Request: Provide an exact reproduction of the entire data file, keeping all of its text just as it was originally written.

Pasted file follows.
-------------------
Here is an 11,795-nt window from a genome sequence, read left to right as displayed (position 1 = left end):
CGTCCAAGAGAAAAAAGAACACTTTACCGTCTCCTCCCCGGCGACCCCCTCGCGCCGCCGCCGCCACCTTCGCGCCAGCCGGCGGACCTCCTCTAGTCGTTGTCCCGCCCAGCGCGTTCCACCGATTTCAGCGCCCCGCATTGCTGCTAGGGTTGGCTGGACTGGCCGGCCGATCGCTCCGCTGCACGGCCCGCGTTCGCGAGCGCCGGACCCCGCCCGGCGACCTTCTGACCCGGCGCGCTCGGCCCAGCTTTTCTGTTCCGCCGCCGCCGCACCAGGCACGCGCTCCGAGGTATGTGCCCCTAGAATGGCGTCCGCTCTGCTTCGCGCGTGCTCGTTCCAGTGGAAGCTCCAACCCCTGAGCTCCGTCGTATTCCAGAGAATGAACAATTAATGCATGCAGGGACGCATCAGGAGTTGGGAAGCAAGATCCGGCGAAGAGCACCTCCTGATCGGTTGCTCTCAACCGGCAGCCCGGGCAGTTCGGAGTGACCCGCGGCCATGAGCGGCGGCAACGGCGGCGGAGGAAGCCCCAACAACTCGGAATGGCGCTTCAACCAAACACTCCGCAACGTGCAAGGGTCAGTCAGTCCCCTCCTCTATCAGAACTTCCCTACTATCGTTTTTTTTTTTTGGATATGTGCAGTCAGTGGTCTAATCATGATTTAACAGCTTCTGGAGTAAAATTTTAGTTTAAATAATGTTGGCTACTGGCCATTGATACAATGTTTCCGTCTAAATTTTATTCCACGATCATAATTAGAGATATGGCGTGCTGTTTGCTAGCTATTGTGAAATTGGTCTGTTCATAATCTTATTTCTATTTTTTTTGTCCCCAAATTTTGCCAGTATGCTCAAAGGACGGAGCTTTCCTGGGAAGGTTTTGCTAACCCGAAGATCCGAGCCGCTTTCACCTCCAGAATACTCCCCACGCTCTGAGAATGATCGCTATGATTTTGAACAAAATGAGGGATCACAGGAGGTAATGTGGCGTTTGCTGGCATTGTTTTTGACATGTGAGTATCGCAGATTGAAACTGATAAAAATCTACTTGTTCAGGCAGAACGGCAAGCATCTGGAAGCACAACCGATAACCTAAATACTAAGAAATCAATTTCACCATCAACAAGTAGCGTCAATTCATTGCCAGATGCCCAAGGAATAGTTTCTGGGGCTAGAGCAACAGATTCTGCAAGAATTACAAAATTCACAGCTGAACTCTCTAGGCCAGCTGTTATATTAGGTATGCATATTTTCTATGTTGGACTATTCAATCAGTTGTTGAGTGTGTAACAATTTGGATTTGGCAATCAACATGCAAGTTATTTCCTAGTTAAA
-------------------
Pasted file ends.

Here is an 11,795-nt window from a genome sequence, read left to right as displayed (position 1 = left end):
CGTCCAAGAGAAAAAAGAACACTTTACCGTCTCCTCCCCGGCGACCCCCTCGCGCCGCCGCCGCCACCTTCGCGCCAGCCGGCGGACCTCCTCTAGTCGTTGTCCCGCCCAGCGCGTTCCACCGATTTCAGCGCCCCGCATTGCTGCTAGGGTTGGCTGGACTGGCCGGCCGATCGCTCCGCTGCACGGCCCGCGTTCGCGAGCGCCGGACCCCGCCCGGCGACCTTCTGACCCGGCGCGCTCGGCCCAGCTTTTCTGTTCCGCCGCCGCCGCACCAGGCACGCGCTCCGAGGTATGTGCCCCTAGAATGGCGTCCGCTCTGCTTCGCGCGTGCTCGTTCCAGTGGAAGCTCCAACCCCTGAGCTCCGTCGTATTCCAGAGAATGAACAATTAATGCATGCAGGGACGCATCAGGAGTTGGGAAGCAAGATCCGGCGAAGAGCACCTCCTGATCGGTTGCTCTCAACCGGCAGCCCGGGCAGTTCGGAGTGACCCGCGGCCATGAGCGGCGGCAACGGCGGCGGAGGAAGCCCCAACAACTCGGAATGGCGCTTCAACCAAACACTCCGCAACGTGCAAGGGTCAGTCAGTCCCCTCCTCTATCAGAACTTCCCTACTATCGTTTTTTTTTTTTGGATATGTGCAGTCAGTGGTCTAATCATGATTTAACAGCTTCTGGAGTAAAATTTTAGTTTAAATAATGTTGGCTACTGGCCATTGATACAATGTTTCCGTCTAAATTTTATTCCACGATCATAATTAGAGATATGGCGTGCTGTTTGCTAGCTATTGTGAAATTGGTCTGTTCATAATCTTATTTCTATTTTTTTTGTCCCCAAATTTTGCCAGTATGCTCAAAGGACGGAGCTTTCCTGGGAAGGTTTTGCTAACCCGAAGATCCGAGCCGCTTTCACCTCCAGAATACTCCCCACGCTCTGAGAATGATCGCTATGATTTTGAACAAAATGAGGGATCACAGGAGGTAATGTGGCGTTTGCTGGCATTGTTTTTGACATGTGAGTATCGCAGATTGAAACTGATAAAAATCTACTTGTTCAGGCAGAACGGCAAGCATCTGGAAGCACAACCGATAACCTAAATACTAAGAAATCAATTTCACCATCAACAAGTAGCGTCAATTCATTGCCAGATGCCCAAGGAATAGTTTCTGGGGCTAGAGCAACAGATTCTGCAAGAATTACAAAATTCACAGCTGAACTCTCTAGGCCAGCTGTTATATTAGGTATGCATATTTTCTATGTTGGACTATTCAATCAGTTGTTGAGTGTGTAACAATTTGGATTTGGCAATCAACATGCAAGTTATTTCCTAGTTAAA